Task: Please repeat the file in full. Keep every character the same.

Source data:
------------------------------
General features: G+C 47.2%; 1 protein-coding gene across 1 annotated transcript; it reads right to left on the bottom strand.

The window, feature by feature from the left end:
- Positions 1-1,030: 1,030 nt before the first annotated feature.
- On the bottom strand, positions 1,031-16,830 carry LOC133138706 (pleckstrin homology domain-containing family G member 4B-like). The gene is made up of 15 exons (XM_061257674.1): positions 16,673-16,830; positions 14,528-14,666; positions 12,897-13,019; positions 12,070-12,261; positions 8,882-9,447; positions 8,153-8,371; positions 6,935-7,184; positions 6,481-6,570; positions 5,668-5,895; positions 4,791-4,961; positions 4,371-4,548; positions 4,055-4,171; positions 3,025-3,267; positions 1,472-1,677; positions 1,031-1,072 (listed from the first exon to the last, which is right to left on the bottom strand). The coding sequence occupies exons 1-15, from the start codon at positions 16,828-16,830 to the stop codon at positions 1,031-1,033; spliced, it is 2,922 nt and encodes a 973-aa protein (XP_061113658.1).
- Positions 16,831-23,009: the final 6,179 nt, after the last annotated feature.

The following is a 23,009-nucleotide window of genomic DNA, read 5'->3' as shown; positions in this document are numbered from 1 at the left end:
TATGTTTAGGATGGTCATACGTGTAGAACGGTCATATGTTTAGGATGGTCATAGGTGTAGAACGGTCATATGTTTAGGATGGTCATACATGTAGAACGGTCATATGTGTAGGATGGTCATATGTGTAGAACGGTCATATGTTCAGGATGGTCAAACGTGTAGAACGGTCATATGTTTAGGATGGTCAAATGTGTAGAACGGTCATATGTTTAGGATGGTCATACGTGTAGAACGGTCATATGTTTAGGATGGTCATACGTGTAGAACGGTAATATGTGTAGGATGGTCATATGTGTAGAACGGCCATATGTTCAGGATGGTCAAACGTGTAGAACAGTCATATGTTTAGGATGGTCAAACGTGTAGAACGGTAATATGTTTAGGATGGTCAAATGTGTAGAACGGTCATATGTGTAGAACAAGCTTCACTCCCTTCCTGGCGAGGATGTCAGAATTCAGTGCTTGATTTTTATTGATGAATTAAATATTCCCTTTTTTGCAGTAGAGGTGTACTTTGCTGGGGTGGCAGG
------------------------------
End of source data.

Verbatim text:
General features: G+C 47.2%; 1 protein-coding gene across 1 annotated transcript; it reads right to left on the bottom strand.

The window, feature by feature from the left end:
- Positions 1-1,030: 1,030 nt before the first annotated feature.
- On the bottom strand, positions 1,031-16,830 carry LOC133138706 (pleckstrin homology domain-containing family G member 4B-like). The gene is made up of 15 exons (XM_061257674.1): positions 16,673-16,830; positions 14,528-14,666; positions 12,897-13,019; positions 12,070-12,261; positions 8,882-9,447; positions 8,153-8,371; positions 6,935-7,184; positions 6,481-6,570; positions 5,668-5,895; positions 4,791-4,961; positions 4,371-4,548; positions 4,055-4,171; positions 3,025-3,267; positions 1,472-1,677; positions 1,031-1,072 (listed from the first exon to the last, which is right to left on the bottom strand). The coding sequence occupies exons 1-15, from the start codon at positions 16,828-16,830 to the stop codon at positions 1,031-1,033; spliced, it is 2,922 nt and encodes a 973-aa protein (XP_061113658.1).
- Positions 16,831-23,009: the final 6,179 nt, after the last annotated feature.

The following is a 23,009-nucleotide window of genomic DNA, read 5'->3' as shown; positions in this document are numbered from 1 at the left end:
TATGTTTAGGATGGTCATACGTGTAGAACGGTCATATGTTTAGGATGGTCATAGGTGTAGAACGGTCATATGTTTAGGATGGTCATACATGTAGAACGGTCATATGTGTAGGATGGTCATATGTGTAGAACGGTCATATGTTCAGGATGGTCAAACGTGTAGAACGGTCATATGTTTAGGATGGTCAAATGTGTAGAACGGTCATATGTTTAGGATGGTCATACGTGTAGAACGGTCATATGTTTAGGATGGTCATACGTGTAGAACGGTAATATGTGTAGGATGGTCATATGTGTAGAACGGCCATATGTTCAGGATGGTCAAACGTGTAGAACAGTCATATGTTTAGGATGGTCAAACGTGTAGAACGGTAATATGTTTAGGATGGTCAAATGTGTAGAACGGTCATATGTGTAGAACAAGCTTCACTCCCTTCCTGGCGAGGATGTCAGAATTCAGTGCTTGATTTTTATTGATGAATTAAATATTCCCTTTTTTGCAGTAGAGGTGTACTTTGCTGGGGTGGCAGG